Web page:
Tuesday, November 29, 2011

Redesigning the Engine's Network Client

Perhaps a good place to start the refactoring process would be in the engine itself.  How's this look for a redesign of the mhframework.net.client package?

Corrections to be made to this diagram:
  • Declare sendMessage() in MHAbstractClient superclass.
  • Remove sendToAll() -- that's a server function.
  • Consider making MHLocalClient observable.  Or make an observable subclass of it.
  • MHObservableClient needs separate lists of observers for system messages vs. game messages.

More to come...

Monday, November 21, 2011

Rethinking Single-Player Mode

As I mentioned in my last rant -- I mean, "blog post" -- the game needs to be refactored before I go any further.  So I'm starting with the change that will do the most good:  removing all networking code from the single-player game mode.

What's the Problem?

Since the game was primarily intended to be a multiplayer game, the single-player mode has been treated almost like an afterthought.  Basically, it's just the multiplayer game configured to have just one human player.  Seemed like a good idea at the time.  Unfortunately, this means that I'm not only troubleshooting data issues and gameplay logic, but I'm also at the mercy of the underlying network even when the only client is on the same machine as the server.

What's the Plan?

The plan, therefore, is to remove all networking functionality from the single player mode.  The question is "how?"  Well, I've got an idea.

The current chain of responsibility goes like this:

  • TLCScreenBase is the base class from which all game screens are derived.  When a screen needs to update data, it calls out to TLCDataFacade.
  • TLCDataFacade is the single point of contact for all data updates and retrievals for the entire system.  If the data to be updated must also be shared with the server or other players, the data facade hands it off to TLCGameClient.
  • TLCGameClient is the intermediary between the local game instance and the network.  It takes responsibility for sending, receiving, and processing application-specific network messages, the actual transmission of which is handled at a slightly lower level by the engine's MHClientModule class.

My plan is to have TLCGameClient implement a version of the strategy pattern so that, upon instantiation, it will either create a true network client (as it's doing now) or it will create a simple object that "fakes" the network communication.  So in single-player mode (and perhaps even multiplayer hosting mode), the data will simply be communicated to the game server via method calls rather than being sent out on the network.  The server will implement a similar mechanism for communicating to local clients.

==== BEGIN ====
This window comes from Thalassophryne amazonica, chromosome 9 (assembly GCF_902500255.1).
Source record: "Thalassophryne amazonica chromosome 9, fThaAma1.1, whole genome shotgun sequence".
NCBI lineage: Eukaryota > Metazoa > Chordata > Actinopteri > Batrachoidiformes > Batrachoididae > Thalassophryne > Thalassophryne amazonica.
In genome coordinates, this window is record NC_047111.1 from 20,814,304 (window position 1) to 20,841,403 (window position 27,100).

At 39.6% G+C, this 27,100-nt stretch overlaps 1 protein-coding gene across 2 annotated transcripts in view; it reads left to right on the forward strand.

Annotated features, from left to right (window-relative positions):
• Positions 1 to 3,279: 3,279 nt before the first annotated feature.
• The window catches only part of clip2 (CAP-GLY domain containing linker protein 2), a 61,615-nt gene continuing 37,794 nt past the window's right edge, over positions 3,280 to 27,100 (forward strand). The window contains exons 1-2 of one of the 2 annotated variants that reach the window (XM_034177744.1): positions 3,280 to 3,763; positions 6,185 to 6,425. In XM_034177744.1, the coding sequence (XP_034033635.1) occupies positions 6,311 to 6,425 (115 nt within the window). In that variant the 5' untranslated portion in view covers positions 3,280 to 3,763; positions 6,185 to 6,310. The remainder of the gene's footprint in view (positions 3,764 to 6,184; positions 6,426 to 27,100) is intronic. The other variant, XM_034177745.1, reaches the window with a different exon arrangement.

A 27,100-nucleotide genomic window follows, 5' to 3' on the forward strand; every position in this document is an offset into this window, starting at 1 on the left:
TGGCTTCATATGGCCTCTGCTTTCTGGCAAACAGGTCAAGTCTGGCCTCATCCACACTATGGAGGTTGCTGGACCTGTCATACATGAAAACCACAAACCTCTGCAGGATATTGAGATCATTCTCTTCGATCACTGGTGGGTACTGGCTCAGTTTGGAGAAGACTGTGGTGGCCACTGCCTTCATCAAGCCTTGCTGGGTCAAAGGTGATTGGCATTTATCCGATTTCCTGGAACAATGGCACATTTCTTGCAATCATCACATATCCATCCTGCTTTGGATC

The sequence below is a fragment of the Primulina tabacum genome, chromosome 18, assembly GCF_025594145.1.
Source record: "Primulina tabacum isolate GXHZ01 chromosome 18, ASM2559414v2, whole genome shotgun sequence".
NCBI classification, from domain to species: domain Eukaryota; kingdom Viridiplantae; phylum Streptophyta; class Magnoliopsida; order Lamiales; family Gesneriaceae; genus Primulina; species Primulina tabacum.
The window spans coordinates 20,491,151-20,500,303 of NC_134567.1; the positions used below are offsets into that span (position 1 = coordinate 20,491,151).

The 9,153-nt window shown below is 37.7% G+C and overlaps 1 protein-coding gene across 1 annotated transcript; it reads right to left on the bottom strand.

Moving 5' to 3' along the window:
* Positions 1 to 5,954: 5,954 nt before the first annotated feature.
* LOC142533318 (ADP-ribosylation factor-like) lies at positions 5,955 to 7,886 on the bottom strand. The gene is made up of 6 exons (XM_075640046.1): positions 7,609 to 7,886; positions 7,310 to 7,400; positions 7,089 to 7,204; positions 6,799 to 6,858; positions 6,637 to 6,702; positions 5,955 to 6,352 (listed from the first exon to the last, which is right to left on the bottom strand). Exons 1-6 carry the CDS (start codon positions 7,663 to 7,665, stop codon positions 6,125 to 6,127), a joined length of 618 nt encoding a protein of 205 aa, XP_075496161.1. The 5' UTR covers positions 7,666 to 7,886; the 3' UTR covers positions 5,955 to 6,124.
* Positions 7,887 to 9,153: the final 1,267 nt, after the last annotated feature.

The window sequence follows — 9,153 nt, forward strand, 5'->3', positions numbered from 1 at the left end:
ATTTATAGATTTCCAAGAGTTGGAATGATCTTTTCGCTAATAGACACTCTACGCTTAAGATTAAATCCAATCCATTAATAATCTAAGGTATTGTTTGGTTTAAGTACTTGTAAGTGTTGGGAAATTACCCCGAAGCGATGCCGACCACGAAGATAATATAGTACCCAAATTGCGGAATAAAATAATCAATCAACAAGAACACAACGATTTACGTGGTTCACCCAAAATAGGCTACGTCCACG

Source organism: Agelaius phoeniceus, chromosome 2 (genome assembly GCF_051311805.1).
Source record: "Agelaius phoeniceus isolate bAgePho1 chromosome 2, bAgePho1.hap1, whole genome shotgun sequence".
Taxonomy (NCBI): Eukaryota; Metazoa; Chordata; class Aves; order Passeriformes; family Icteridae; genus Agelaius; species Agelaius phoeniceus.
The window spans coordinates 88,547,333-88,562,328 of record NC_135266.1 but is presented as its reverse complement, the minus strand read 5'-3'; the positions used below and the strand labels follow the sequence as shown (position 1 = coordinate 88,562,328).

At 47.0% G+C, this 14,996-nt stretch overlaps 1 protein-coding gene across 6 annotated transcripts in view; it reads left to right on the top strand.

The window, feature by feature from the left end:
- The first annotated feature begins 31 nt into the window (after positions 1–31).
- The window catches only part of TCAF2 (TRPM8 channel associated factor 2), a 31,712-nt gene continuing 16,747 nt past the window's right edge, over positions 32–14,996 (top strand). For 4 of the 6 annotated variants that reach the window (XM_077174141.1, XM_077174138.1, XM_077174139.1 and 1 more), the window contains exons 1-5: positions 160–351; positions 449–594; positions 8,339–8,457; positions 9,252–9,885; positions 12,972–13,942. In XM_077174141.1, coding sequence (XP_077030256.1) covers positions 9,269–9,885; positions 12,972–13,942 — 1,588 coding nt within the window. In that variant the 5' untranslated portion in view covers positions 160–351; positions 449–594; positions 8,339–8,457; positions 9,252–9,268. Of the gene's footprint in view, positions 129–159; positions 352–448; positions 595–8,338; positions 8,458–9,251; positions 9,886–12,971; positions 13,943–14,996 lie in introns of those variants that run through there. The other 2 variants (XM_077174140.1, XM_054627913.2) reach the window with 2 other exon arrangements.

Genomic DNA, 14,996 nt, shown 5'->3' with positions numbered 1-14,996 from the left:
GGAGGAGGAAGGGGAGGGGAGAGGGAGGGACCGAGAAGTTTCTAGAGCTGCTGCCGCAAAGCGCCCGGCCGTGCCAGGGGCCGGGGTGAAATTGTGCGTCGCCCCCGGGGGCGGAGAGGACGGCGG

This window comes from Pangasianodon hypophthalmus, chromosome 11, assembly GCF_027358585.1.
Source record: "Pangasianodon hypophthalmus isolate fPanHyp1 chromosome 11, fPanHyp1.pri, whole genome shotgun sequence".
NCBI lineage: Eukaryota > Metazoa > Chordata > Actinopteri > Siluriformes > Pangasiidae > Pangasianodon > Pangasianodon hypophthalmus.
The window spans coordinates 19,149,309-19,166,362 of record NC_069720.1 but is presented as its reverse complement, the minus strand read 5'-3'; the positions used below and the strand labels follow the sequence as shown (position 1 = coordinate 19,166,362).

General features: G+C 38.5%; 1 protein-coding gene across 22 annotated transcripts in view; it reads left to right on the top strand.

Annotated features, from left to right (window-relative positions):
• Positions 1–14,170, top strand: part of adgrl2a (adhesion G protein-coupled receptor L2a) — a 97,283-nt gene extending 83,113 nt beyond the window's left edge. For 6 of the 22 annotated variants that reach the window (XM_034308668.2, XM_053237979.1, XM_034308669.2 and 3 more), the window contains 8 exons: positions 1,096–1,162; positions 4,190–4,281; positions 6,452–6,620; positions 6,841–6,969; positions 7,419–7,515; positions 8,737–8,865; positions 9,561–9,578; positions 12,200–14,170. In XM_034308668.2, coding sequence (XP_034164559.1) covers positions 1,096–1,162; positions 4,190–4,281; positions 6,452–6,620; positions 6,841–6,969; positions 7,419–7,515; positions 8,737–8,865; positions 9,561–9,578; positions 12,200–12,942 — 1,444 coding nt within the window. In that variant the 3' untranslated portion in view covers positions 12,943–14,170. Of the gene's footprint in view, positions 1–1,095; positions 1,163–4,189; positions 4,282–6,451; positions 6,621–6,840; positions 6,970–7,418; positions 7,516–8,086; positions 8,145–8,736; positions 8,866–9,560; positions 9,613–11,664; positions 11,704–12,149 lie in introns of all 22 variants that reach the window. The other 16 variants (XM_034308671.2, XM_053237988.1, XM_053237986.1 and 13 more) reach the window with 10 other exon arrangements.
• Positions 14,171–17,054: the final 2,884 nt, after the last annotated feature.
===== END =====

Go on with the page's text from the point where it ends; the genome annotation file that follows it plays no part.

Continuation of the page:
With this new system, the instantiation rule for each user role might be like this:

  • Single-Player:  Local client
  • AI Player:  Local client
  • Host LAN:  Local client
  • Join LAN:  Network client
  • Spectator:  Network client

What Could Go Wrong?

  • TLCDataFacade.  It currently contains a very complex mechanism for tracking individual data for multiple users.  This will not be necessary once the refactoring is complete, and should itself be refactored once the single player mode is separated from the networking functionality.  It should probably no longer be a singleton.
  • TLCGameServer. Since the local clients won't be using network communication to talk to the server, then the server should not use it to talk back to the clients.  A protocol must be established for the server to know how it should be communicating with each client type.  (My first thought on this:  Keep a list of network connected clients only, and then broadcast to them whenever a change is made.  Local clients will simply share the data with the server.)

Sunday, November 20, 2011

Candidates for Refactoring

It's official; Team Laser Combat is in serious need of a refactoring.  Because some elements of the original technical design were carelessly lost during implementation, the project has reached the a point where adding even simple pieces is becoming unnecessarily difficult.

The highest priority refactorings, as I see them, are these:
  1. There is no reason whatsoever to have single player mode use network messages to communicate between the client and server.  The proxy pattern prescribed in the original tech design would solve a number of current frailties and intermittent failures, as well as improve performance..
  2. The network modules really need to operate on a publish/subscribe model.  The observer pattern would greatly simplify the message handling code (which is a huge chunk of the system), eliminate some recurring errors, improve the functionality of the user interface, and go a long way to clean up the overall architecture of the client.
  3. I may do away with the authoritative, standalone game server.  Not sure about this yet.  I fear that the added simplicity of the game client would come at the cost of testability.

So much to do, so little time!